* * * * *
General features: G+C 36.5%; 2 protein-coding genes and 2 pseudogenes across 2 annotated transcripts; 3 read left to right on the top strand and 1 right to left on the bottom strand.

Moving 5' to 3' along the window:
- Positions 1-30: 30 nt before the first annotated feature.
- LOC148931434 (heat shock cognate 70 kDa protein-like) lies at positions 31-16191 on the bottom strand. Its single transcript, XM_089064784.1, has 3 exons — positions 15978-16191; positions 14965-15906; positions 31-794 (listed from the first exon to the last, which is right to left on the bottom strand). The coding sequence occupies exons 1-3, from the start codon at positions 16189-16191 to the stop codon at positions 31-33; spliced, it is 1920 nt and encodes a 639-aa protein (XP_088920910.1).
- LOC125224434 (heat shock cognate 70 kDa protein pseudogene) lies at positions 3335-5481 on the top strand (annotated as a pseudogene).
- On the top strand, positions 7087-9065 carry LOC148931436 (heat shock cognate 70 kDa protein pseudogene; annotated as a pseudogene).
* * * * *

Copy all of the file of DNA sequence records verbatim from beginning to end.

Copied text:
General features: G+C 36.5%; 2 protein-coding genes and 2 pseudogenes across 2 annotated transcripts; 3 read left to right on the top strand and 1 right to left on the bottom strand.

Moving 5' to 3' along the window:
- Positions 1-30: 30 nt before the first annotated feature.
- LOC148931434 (heat shock cognate 70 kDa protein-like) lies at positions 31-16191 on the bottom strand. Its single transcript, XM_089064784.1, has 3 exons — positions 15978-16191; positions 14965-15906; positions 31-794 (listed from the first exon to the last, which is right to left on the bottom strand). The coding sequence occupies exons 1-3, from the start codon at positions 16189-16191 to the stop codon at positions 31-33; spliced, it is 1920 nt and encodes a 639-aa protein (XP_088920910.1).
- LOC125224434 (heat shock cognate 70 kDa protein pseudogene) lies at positions 3335-5481 on the top strand (annotated as a pseudogene).
- On the top strand, positions 7087-9065 carry LOC148931436 (heat shock cognate 70 kDa protein pseudogene; annotated as a pseudogene).